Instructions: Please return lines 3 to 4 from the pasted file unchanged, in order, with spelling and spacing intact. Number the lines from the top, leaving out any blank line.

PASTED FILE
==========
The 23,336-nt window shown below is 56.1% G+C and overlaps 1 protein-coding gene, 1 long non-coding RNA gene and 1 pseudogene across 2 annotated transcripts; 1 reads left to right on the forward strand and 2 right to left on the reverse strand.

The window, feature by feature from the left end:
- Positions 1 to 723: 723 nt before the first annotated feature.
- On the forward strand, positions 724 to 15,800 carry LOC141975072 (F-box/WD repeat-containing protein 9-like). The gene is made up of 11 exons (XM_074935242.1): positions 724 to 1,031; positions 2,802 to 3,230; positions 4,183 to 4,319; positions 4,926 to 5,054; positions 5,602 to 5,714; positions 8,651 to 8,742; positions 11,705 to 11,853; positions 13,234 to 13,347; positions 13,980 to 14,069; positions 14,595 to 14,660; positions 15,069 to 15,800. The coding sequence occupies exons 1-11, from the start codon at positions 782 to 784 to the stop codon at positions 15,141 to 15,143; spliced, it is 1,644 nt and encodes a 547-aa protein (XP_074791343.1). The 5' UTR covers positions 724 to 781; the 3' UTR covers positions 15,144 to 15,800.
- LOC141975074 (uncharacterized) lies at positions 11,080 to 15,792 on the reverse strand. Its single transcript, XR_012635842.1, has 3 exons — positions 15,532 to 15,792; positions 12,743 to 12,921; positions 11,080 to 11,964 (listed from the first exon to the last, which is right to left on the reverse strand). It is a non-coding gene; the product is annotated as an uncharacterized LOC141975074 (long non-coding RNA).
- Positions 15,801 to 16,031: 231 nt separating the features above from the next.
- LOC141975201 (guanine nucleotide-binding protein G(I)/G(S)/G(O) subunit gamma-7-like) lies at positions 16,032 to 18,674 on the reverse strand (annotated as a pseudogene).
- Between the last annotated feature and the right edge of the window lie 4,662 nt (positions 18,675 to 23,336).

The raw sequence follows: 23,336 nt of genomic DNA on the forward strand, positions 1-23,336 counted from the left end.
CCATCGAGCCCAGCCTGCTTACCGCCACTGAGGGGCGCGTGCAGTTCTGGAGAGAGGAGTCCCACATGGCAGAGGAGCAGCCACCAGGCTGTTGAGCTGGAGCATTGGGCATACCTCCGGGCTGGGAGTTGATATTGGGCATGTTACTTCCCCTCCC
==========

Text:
- Positions 1 to 723: 723 nt before the first annotated feature.
- On the forward strand, positions 724 to 15,800 carry LOC141975072 (F-box/WD repeat-containing protein 9-like). The gene is made up of 11 exons (XM_074935242.1): positions 724 to 1,031; positions 2,802 to 3,230; positions 4,183 to 4,319; positions 4,926 to 5,054; positions 5,602 to 5,714; positions 8,651 to 8,742; positions 11,705 to 11,853; positions 13,234 to 13,347; positions 13,980 to 14,069; positions 14,595 to 14,660; positions 15,069 to 15,800. The coding sequence occupies exons 1-11, from the start codon at positions 782 to 784 to the stop codon at positions 15,141 to 15,143; spliced, it is 1,644 nt and encodes a 547-aa protein (XP_074791343.1). The 5' UTR covers positions 724 to 781; the 3' UTR covers positions 15,144 to 15,800.